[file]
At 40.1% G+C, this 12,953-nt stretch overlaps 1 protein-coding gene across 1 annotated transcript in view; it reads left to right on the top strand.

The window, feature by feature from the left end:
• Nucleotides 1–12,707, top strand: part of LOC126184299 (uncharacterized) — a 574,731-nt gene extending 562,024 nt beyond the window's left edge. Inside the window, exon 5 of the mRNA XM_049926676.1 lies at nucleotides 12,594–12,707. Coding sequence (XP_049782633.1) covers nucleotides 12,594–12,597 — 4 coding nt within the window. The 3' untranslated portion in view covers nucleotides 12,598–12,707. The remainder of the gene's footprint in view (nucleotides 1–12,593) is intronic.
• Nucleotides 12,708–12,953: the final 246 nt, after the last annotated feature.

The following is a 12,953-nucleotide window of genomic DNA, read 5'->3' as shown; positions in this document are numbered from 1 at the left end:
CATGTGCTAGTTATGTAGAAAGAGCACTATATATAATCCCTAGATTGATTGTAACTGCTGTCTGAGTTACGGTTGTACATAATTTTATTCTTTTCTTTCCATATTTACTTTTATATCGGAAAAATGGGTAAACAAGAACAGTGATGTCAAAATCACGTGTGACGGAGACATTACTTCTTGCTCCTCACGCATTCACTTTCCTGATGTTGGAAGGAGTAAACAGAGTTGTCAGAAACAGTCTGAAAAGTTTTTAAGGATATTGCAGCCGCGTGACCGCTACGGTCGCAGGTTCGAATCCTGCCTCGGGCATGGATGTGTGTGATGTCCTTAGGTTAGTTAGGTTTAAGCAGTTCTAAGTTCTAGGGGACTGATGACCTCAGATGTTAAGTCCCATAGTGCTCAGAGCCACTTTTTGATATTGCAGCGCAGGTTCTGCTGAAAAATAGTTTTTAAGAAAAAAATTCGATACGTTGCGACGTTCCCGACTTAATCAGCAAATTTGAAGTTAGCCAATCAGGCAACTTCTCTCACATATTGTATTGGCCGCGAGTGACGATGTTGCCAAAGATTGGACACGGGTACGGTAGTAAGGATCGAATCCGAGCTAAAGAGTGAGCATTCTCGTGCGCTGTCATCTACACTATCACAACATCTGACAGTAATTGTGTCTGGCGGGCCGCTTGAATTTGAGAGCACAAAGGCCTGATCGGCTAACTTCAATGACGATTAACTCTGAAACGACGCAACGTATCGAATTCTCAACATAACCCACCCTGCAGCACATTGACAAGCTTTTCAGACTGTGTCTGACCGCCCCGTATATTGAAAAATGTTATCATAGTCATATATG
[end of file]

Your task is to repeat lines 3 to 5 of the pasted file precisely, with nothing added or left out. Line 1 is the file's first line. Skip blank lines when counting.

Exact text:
• Nucleotides 1–12,707, top strand: part of LOC126184299 (uncharacterized) — a 574,731-nt gene extending 562,024 nt beyond the window's left edge. Inside the window, exon 5 of the mRNA XM_049926676.1 lies at nucleotides 12,594–12,707. Coding sequence (XP_049782633.1) covers nucleotides 12,594–12,597 — 4 coding nt within the window. The 3' untranslated portion in view covers nucleotides 12,598–12,707. The remainder of the gene's footprint in view (nucleotides 1–12,593) is intronic.
• Nucleotides 12,708–12,953: the final 246 nt, after the last annotated feature.

The following is a 12,953-nucleotide window of genomic DNA, read 5'->3' as shown; positions in this document are numbered from 1 at the left end: